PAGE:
At the invitation of Nannie Helen Burroughs, president of the Woman's Convention Auxiliary, National Baptist Convention, King spoke at the organization's annual meeting on the theme of the convention, "The Vision of the World Made New."1 He rejects colonialism and imperialism and condemns segregation, noting, “The tragedy is that the Church sanctioned it.” Still he remains hopeful: “Today we stand between two worlds, a world that is gradually passing away and a world that is being born. We stand between the dying old and the emerging new.” Burroughs later wrote King to thank him for sharing with the delegates: “What your message did to their thinking and to their faith is ‘bread cast upon the water’ that will be seen day by day in their good works in their communities.”2
Frequently there appears on the stage of history individuals who have the insight to look beyond the inadequacies of the old order and see the necessity for the new. These are the persons with a sort of divine discontent. They realize that the world as it is is far from the world that it ought to be. They never confuse the “isness” of an old order with the “oughtness” of a new order.3 And so in every age and every generation there are those persons who have envisioned some new order. Plato envisioned it in his Republic as a time when justice would reign throughout society and philosophers would become kings and kings philosophers. Karl Marx envisioned it as the emergence of a classless society in which the proletariant would ultimately conquer the reign of the bourgeoisie. Out of such a vision grew the slogan “From each according to his ability, to each [according to his need?]”4 Edward BeIlamy envisioned it Looking Backward as a time when the inequalities of monopoly capitalism would be blotted out and all men would live on a relatively equal plane with all of the conveniences of Iife.5 The Christian religion envisioned it as the kingdom of God, a time when God would reign supreme in all life, and love, brotherhood and right relationship would be the order of society. In every age men have quested and longed for a new order.
Many centuries ago
there [strikeout illegible] a man by the name of John was in prison on a lonely, obscure island caIled Patmos. In such a situation he was deprived of almost every freedom, but the freedom to think. He thought about many things. He thought about a possible new world and a new social order. He meditated on the need for a change in the old pattern of things. So one day he cried out: “I saw a new heaven and a new earth… I saw the holy city, new Jerusalem, coming down from God out of heaven.”6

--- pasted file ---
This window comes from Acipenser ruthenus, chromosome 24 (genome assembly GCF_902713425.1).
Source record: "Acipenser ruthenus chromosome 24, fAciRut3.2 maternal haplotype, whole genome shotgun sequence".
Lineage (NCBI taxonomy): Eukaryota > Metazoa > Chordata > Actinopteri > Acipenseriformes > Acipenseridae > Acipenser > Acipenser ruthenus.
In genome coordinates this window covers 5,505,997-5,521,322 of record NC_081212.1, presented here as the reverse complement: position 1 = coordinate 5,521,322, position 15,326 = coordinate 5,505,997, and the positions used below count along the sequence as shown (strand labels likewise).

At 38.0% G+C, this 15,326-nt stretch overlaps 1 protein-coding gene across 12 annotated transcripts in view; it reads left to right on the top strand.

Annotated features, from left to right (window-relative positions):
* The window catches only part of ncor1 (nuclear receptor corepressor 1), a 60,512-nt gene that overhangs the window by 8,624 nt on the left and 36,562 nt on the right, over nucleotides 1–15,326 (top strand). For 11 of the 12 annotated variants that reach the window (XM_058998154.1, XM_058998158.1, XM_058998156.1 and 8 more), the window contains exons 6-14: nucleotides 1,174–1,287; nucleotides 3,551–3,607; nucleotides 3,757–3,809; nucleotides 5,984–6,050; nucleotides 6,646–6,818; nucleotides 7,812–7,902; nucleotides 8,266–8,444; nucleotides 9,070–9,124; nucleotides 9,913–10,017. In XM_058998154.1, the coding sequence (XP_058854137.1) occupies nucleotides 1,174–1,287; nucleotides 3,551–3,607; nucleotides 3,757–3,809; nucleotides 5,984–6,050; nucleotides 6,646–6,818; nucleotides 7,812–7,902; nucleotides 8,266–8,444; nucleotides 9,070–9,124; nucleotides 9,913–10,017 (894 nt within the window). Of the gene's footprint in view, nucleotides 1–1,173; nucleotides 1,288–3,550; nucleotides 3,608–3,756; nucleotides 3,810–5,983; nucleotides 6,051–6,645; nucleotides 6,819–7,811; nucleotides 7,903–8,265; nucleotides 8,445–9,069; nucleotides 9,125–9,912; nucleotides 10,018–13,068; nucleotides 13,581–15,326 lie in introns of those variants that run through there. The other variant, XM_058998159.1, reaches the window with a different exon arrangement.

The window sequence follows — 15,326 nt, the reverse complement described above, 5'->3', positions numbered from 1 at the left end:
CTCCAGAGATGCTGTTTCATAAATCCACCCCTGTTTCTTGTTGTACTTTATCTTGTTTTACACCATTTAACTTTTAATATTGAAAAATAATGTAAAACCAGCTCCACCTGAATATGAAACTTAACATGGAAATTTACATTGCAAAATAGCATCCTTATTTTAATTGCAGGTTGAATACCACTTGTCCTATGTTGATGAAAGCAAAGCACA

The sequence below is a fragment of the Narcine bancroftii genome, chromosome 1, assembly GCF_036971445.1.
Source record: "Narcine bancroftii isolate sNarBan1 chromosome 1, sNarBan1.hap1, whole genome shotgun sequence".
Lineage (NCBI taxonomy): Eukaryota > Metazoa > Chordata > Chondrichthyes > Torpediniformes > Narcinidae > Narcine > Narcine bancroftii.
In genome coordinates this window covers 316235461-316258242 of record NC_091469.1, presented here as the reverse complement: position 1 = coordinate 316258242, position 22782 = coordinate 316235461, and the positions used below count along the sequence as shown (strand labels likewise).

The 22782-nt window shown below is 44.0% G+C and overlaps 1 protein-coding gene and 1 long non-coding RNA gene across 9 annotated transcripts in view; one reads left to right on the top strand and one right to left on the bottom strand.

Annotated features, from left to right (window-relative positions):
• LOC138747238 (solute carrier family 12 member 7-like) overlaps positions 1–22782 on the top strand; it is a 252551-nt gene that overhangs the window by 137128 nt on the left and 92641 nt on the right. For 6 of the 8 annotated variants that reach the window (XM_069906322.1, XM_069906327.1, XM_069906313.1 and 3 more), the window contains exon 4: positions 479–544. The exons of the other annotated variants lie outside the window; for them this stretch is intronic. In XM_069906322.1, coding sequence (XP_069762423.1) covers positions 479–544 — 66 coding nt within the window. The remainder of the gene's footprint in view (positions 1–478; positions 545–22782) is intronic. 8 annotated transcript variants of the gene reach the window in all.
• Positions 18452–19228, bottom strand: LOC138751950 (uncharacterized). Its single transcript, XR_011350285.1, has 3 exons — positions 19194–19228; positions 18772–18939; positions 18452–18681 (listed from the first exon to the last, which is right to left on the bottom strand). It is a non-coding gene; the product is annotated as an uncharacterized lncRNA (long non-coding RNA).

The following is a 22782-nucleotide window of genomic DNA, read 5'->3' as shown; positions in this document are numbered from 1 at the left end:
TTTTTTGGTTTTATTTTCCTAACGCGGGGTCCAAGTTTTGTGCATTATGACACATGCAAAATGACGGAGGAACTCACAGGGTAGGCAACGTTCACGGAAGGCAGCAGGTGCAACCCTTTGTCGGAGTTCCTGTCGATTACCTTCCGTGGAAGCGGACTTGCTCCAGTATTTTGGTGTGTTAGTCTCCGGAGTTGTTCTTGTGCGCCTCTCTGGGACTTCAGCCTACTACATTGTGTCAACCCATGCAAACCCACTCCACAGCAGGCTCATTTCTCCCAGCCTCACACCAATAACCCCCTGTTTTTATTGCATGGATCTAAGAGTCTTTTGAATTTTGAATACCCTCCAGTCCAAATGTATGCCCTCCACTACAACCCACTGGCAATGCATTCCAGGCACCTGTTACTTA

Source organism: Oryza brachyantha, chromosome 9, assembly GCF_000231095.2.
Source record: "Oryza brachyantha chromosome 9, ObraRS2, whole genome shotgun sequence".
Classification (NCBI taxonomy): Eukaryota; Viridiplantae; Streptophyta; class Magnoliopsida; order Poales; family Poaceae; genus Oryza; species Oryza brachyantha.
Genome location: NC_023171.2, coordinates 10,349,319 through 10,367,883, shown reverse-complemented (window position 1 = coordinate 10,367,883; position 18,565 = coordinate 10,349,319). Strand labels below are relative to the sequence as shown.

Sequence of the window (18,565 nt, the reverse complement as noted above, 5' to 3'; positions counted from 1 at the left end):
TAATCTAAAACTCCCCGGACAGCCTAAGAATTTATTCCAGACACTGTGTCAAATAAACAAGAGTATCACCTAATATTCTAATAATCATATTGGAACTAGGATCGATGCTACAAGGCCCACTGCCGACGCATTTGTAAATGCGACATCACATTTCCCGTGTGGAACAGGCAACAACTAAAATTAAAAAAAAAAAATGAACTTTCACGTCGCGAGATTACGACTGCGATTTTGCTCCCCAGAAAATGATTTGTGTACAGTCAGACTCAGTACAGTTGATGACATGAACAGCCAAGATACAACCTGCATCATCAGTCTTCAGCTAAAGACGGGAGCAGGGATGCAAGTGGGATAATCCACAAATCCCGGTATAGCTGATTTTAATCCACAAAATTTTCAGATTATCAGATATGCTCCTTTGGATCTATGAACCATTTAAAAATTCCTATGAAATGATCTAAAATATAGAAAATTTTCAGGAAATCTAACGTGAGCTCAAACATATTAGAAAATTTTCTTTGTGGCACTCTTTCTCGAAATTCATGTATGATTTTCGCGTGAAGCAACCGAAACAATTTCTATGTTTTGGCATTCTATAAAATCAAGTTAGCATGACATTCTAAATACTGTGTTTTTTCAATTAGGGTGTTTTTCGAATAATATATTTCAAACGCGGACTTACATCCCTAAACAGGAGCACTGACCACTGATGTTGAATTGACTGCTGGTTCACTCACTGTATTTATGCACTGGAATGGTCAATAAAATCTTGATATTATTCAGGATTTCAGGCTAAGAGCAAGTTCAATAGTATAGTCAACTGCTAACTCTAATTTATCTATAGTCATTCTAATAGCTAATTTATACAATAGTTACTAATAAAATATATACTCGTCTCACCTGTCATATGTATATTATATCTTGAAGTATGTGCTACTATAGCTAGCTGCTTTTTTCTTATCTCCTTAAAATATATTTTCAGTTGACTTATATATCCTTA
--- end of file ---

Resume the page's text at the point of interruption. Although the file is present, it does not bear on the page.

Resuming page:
John could talk meaningfuIly about the new Jerusalem because he had experienced the old Jerusalem with its perfunctory ceremonialism, its tragic gulfs between abject poverty and inordinate wealth, its political domination and economic exploitation. John could see this old Jerusalem passing away and the new Jerusalem coming into being.7
John is saying something quite significant here. He realized that the old earth did not represent the earth as it should be. He knew that the conditions of the old Jerusalem did not represent the permanent structure of the universe. The old Jerusalem represented injustice, crushing domination, and the triumph of the forces of darkness. The new Jerusalem reprensented, justice, brotherhood and the triumph of the forces of light. So when John said he saw the new Jerusalem, he was saying in substance that he saw justice conquering injustice, he saw the forces of darkness consumed by the forces of light. Ultimately history brings into being the new order to blot out the tragic reign of the old order.
1. Burroughs to King, 3 August 1954, in Papers 2:282-283.
2. Burroughs to King, 21 September 1954, in Papers 2:295-296; see also Notes on Speech by Martin Luther King, Jr., at Woman's Auxiliary, National Baptist Convention on 9 September 1954, September 1954, in Papers 2:294.
3. Reinhold Niebuhr, Beyond Tragedy: Essays on the Christian Interpretation of History (New York: Charles Scribners' Sons, 1937), pp. 137-138: “The problem of maturity is not only to achieve unity amidst complexity of impulses but to overcome the particular conflict between the IS and the OUGHT of life, between the ideal possibilities to which freedom encourages man and the drive of egoism, which reason sharpens rather than assuages.”
4. Marx, Critique of the Gotha Programme (New York: International Publishers, 1938), p. 10.
5. King refers to Bellamy's Looking Backward 2000-1887, a copy of which Coretta Scott gave to him during the spring of 1952. For his thoughts on the book, see King to Coretta Scott, 18 July 1952, pp. 123-126 in this volume.
6. Cf. Revelation 21:1-2.
7. Cf. Revelation 21:4.
8. King made similar points in notes for a speech he may have delivered in Ghana in March 1957. He chronicled how Western nations have exploited India, China, and Africa while also celebrating freedom. King charged: “With her [injustice?], her segregation and discrimination America is not fit to be the leading power of the world. And if she doesn't [straighten] up God will break the backbone of her power.” He filed these notes in the same homiletic folder as this sermon (King, God's Judgment on Western Civilization, March 1957).
CSKC-INP, Coretta Scott King Collection, In Private Hands, Sermon Files, folder 153